Life and work of the German psychiatrist
and neurologist Alfred Hauptmann
Ekkehardt KUMBIER and Kathleen HAACK
The mostly unknown biography and the scientific development of Alfred Hauptmann (1881-1948) as Jewish psychiatrist and neurologist are described. During the Nazi era some Jewish German psychiatrists and neurologists emigrated to the United States and worked there for the a number of years or the rest of their lives. Thus there are man individual life histories of former German psychiatrists and neurologists in the U.S.A.. We intend to review Hauptmann's life and work before and after emigration, complemented by some interesting details.
In Freiburg, Hauptmann started his scientific work as Alfred Hoch's assistant at the hospital of psychiatry and neurology at Freiburg University. In 1912 the clinical use of phenobarbital in epileptic therapy was first mentioned by Hauptmann. In memory of this most important work, the Alfred-Hauptmann-Prize for research on epilepsy is awarded by the International League against Epilepsy.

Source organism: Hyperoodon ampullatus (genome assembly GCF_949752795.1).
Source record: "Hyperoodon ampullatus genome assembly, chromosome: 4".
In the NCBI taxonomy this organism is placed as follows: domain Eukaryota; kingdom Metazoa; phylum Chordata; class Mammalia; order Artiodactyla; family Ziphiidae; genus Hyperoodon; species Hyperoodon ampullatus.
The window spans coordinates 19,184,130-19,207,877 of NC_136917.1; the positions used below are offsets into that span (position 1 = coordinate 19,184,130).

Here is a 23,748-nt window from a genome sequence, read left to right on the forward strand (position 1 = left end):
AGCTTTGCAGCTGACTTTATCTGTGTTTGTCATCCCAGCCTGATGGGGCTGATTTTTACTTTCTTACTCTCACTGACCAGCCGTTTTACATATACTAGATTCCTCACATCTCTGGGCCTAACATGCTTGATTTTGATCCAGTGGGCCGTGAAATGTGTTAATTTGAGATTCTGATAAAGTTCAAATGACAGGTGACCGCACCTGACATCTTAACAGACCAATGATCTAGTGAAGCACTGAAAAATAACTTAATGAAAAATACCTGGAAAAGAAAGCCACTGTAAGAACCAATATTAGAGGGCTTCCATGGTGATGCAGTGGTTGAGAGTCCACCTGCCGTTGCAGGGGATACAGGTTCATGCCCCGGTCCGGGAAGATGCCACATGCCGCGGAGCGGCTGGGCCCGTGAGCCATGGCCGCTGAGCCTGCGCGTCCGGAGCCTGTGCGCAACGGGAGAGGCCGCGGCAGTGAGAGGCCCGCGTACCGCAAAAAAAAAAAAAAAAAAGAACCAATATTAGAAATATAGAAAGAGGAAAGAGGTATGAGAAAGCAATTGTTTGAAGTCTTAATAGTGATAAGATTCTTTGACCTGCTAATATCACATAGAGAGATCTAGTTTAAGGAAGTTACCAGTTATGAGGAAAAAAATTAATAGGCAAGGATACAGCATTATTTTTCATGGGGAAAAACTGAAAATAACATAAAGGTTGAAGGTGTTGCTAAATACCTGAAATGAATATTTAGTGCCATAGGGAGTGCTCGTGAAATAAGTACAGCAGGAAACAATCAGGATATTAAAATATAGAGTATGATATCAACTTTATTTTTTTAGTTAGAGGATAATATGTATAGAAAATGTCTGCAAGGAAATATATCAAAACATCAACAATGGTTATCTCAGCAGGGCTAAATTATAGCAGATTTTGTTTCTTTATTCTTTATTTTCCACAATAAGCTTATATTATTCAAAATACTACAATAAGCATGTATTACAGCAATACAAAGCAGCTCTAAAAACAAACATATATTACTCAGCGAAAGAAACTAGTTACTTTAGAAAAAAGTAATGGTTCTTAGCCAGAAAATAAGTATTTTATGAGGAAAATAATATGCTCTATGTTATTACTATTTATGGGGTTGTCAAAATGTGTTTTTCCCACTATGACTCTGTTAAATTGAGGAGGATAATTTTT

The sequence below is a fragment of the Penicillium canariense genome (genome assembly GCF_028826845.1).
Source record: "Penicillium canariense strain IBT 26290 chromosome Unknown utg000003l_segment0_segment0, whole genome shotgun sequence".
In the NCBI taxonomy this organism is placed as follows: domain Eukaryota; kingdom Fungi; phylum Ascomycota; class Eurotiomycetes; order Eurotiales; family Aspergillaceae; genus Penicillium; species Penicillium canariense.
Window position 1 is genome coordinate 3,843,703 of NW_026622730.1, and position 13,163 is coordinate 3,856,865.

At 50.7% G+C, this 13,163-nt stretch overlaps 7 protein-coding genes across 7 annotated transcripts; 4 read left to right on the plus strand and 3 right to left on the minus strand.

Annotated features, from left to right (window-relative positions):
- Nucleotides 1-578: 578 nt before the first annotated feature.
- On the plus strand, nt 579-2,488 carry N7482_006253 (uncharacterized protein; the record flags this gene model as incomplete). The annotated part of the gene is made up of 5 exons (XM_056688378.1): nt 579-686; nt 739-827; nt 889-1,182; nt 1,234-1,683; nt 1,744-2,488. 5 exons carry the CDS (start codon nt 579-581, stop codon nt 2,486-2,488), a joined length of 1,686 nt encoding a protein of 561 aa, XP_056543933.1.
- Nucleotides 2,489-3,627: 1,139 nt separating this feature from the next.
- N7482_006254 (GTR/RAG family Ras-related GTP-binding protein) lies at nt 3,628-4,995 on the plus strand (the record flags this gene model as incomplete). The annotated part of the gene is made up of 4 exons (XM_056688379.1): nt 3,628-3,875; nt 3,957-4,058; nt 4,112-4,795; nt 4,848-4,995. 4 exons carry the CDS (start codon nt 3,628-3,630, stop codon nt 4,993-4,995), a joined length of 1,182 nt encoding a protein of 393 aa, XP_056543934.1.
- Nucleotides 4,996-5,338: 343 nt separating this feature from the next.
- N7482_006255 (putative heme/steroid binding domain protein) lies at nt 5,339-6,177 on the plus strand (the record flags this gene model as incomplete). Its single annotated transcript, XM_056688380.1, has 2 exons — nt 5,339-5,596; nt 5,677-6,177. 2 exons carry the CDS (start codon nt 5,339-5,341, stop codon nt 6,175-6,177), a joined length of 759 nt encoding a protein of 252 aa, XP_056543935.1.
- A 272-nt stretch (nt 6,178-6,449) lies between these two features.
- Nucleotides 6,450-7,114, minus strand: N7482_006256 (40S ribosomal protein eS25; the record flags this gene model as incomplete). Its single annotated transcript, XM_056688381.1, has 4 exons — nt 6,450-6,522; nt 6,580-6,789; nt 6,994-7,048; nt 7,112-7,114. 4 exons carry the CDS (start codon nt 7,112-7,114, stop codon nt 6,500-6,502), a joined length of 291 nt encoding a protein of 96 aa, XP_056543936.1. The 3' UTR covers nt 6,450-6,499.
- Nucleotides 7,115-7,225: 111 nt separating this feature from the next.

This poster focuses on Hauptmann's life and work as director of the Clinic for Nervous Diseases at Halle University from 1926 to 1935 and his subsequent emigration in connection with the historical conditions after 1933. Hauptmann was dismissed in 1935 and arrested in 1938 in the Dachau concentration camp. With the help of Felix Georgi, a Swiss Jewish neurologist, he emigrated to Switzerland, England, and finally to the United States. After emigration he lived and worked until his death in Boston.
Session IV -- Poster Session 1
Sixth Annual Meeting of the International Society for the History of the Neurosciences (ISHN) and